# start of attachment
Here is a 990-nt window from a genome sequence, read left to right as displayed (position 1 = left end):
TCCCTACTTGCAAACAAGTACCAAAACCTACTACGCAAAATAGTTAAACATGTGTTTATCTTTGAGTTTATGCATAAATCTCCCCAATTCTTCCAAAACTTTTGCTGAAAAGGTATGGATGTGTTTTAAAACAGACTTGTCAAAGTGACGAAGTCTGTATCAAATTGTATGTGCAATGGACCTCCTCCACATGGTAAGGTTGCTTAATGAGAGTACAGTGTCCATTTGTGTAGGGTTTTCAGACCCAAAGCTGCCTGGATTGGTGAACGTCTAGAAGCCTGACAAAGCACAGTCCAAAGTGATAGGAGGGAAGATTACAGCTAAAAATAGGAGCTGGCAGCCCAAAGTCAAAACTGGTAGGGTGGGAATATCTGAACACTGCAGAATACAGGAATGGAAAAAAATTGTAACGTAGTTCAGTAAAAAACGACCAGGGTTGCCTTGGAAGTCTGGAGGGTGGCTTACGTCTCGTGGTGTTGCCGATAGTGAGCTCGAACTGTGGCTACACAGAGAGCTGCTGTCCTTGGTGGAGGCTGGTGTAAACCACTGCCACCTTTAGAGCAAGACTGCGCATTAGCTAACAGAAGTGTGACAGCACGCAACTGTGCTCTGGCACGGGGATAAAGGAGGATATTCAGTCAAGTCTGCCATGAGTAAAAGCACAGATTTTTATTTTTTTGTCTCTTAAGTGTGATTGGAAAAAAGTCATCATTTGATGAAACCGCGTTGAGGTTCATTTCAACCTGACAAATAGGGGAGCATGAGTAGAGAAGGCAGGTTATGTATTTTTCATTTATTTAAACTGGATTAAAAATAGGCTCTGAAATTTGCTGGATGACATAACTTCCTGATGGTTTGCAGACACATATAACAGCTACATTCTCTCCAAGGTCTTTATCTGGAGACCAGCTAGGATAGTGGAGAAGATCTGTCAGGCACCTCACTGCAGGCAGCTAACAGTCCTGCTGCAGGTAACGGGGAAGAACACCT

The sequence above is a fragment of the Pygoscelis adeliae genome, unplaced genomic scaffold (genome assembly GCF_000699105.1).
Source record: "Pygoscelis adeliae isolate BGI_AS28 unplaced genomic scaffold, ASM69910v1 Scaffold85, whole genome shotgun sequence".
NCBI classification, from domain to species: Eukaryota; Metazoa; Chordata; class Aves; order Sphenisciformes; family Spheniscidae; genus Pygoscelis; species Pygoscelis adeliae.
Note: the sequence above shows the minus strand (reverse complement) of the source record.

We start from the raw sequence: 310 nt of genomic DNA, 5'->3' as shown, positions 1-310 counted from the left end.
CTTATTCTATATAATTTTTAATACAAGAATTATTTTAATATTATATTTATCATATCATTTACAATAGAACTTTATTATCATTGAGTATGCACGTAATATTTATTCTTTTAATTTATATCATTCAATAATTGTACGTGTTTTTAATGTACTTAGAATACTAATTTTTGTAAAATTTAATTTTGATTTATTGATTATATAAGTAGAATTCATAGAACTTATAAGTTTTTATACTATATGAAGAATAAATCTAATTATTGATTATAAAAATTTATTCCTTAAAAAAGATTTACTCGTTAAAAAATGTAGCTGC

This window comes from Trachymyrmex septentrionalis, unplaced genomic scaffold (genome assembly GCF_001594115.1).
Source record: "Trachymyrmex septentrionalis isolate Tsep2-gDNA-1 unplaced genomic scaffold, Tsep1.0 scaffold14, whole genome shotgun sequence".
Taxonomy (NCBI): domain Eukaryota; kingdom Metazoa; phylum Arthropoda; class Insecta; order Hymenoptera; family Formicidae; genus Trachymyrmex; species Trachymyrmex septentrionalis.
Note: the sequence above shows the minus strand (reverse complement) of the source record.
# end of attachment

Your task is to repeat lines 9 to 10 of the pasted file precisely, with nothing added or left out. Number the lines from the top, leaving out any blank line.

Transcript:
This window comes from Trachymyrmex septentrionalis, unplaced genomic scaffold (genome assembly GCF_001594115.1).
Source record: "Trachymyrmex septentrionalis isolate Tsep2-gDNA-1 unplaced genomic scaffold, Tsep1.0 scaffold14, whole genome shotgun sequence".